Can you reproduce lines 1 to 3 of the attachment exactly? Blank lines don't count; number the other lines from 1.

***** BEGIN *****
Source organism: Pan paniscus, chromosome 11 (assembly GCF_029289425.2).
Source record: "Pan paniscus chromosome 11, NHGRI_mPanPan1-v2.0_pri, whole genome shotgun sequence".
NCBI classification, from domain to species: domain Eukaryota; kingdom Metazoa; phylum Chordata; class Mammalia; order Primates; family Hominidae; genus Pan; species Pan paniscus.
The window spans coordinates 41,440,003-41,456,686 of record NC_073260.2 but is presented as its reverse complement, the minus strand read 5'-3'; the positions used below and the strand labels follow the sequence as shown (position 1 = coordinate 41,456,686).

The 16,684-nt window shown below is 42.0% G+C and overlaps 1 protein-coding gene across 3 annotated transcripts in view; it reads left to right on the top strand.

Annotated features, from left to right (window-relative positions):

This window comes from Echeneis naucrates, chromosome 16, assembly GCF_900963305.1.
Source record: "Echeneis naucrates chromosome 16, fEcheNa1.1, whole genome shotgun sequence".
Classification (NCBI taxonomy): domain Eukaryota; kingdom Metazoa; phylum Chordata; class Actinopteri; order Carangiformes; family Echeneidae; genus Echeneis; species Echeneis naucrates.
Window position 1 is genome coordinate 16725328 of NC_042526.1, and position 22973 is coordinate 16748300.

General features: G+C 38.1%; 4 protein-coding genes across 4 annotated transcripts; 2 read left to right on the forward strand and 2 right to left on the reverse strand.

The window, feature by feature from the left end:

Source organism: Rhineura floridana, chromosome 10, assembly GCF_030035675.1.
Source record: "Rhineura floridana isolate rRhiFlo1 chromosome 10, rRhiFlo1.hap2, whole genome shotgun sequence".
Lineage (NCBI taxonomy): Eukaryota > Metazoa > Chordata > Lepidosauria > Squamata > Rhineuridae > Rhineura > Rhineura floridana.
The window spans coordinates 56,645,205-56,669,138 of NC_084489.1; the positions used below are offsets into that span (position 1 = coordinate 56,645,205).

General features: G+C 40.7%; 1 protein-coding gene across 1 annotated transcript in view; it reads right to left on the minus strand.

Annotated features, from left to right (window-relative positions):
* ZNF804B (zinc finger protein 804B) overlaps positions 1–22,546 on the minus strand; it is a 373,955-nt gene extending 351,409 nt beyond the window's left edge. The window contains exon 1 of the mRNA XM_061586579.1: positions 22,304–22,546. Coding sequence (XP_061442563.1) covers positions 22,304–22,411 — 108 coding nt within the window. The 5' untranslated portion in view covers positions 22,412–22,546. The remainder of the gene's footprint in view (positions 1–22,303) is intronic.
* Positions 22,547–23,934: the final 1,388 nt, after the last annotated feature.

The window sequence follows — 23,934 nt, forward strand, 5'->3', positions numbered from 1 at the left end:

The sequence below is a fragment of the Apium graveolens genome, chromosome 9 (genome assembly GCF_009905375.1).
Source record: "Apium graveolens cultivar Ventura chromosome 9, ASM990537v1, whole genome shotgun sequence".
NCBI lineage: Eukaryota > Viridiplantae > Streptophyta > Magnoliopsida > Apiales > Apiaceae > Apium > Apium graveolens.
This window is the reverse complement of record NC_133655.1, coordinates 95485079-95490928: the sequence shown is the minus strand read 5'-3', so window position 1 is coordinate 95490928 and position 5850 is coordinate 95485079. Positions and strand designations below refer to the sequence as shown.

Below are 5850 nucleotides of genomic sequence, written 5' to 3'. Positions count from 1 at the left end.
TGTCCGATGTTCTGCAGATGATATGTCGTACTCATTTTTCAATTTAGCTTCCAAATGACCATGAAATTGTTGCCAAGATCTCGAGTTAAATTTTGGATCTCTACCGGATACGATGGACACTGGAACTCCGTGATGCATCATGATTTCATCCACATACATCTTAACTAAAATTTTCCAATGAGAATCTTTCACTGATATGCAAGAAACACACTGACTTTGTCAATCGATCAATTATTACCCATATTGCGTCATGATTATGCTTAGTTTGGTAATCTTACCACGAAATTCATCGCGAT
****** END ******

Source organism: Pan paniscus, chromosome 11 (assembly GCF_029289425.2).
Source record: "Pan paniscus chromosome 11, NHGRI_mPanPan1-v2.0_pri, whole genome shotgun sequence".
NCBI classification, from domain to species: domain Eukaryota; kingdom Metazoa; phylum Chordata; class Mammalia; order Primates; family Hominidae; genus Pan; species Pan paniscus.